It looks very much better, does it not? So we are told that the price index now is 117-8, where it ought to be 189-422400.

The reason I mention this particularly is that we have an increase in the price of

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CCF
SC

John Horne Blackmore

Social Credit

Mr. Blackmore:

The Bradburys of Great Britain. Great Britain fought world war I on the Bradbury, which was nothing but a paper pound issued by the government debt-free.

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LIB

William Alfred Robinson (Deputy Speaker and Chair of Committees of the Whole of the House of Commons)

Liberal

The Chairman:

Order. I am sorry to interrupt the hon. gentleman but I am obliged to advise him that his time has expired.

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CCF

Frederick Samuel Zaplitny

Co-operative Commonwealth Federation (C.C.F.)

Mr. Zaplitny:

Mr. Chairman, it is not my intention to pursue the Bradbury story at

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this point; no doubt it will be resumed. However, I think the statement made by the minister today with regard to the increase in the interest rate of the Bank of Canada was extremely important. It is also important that we assess the effectiveness of the potential of that increase.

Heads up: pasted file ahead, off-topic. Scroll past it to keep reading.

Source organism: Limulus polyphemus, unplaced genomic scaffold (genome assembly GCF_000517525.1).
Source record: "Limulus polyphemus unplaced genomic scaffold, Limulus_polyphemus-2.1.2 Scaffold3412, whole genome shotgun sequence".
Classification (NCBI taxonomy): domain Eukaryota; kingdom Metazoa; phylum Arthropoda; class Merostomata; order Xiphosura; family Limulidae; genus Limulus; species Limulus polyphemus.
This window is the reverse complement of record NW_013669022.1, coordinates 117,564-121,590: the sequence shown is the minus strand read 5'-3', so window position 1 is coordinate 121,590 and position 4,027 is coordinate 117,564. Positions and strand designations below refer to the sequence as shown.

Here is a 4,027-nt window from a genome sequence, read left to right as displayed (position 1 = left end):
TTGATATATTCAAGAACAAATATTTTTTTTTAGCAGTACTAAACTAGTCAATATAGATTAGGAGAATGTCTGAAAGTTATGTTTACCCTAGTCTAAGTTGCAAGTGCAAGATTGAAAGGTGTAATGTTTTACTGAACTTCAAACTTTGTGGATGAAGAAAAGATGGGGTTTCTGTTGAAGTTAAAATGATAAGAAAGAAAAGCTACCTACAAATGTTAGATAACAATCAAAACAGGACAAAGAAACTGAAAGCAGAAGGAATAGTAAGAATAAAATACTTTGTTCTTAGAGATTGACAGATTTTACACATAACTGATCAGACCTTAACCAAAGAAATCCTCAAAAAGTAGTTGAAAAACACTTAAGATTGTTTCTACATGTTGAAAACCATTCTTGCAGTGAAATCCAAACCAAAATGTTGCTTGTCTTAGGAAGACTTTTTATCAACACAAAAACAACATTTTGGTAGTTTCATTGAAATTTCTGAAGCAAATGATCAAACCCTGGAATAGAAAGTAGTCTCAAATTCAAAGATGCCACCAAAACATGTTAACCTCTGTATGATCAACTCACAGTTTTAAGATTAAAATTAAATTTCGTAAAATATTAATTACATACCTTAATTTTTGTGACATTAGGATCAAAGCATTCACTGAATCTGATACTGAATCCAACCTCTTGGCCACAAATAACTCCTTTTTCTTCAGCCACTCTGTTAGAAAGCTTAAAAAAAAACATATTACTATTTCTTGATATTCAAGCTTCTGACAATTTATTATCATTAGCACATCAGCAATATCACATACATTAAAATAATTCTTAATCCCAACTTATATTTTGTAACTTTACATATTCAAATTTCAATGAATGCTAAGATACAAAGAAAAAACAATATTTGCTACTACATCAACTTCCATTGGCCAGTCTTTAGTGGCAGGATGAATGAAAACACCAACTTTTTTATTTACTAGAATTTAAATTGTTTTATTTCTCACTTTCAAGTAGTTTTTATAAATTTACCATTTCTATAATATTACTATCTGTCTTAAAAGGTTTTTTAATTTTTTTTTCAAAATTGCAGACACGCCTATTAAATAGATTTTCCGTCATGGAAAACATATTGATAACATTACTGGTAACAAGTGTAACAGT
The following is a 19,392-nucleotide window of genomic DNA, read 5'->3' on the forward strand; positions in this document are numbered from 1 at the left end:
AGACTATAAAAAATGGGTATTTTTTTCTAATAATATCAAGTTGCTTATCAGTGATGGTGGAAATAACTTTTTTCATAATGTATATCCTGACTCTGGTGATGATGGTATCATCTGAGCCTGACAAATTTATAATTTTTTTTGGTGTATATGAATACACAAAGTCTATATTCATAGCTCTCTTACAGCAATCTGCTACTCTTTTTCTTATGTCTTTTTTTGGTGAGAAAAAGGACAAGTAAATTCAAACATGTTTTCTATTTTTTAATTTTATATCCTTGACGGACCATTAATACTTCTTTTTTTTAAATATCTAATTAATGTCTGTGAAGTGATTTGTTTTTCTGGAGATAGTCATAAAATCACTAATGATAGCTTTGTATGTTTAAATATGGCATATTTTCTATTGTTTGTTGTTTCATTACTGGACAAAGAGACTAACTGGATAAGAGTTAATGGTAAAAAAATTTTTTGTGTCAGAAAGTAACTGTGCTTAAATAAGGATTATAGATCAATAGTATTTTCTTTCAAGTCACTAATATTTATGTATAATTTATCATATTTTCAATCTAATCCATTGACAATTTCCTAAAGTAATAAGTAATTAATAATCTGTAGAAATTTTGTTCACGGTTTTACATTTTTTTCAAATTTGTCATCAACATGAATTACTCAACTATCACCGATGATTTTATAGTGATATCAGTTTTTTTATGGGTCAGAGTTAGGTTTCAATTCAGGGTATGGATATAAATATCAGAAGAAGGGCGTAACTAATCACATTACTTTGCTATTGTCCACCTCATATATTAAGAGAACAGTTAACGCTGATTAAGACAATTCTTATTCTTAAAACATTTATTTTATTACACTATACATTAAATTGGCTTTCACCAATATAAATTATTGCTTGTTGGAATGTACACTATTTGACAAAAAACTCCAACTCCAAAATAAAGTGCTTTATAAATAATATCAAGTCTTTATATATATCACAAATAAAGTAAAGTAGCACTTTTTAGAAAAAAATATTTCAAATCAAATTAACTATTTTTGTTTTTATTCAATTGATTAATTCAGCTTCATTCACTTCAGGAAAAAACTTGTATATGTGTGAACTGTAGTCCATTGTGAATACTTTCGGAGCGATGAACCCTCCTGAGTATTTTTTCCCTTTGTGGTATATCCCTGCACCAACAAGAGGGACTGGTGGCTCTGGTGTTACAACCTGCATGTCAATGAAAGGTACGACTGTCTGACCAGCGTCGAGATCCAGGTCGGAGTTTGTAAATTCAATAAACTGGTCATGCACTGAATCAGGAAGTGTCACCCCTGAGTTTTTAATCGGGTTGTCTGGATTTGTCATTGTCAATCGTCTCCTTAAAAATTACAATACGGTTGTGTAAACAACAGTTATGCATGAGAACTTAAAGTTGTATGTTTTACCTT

To me it was interesting to hear the minister describe what the trend was in his analysis with regard to what he called the possibilities of inflation. As to what may come about in this country if something is not done he used these words-and I wrote them down as he used them-speculation, inflation and instability. That was quite a revealing statement from the Minister of Finance in this parliament. In spite of all that has been said by him and his colleagues throughout this session about the soundness of our economy and of the great so-called prosperity that we are experiencing, he now refers to the possibility of speculation, inflation and instability being in store for us unless something effective is done.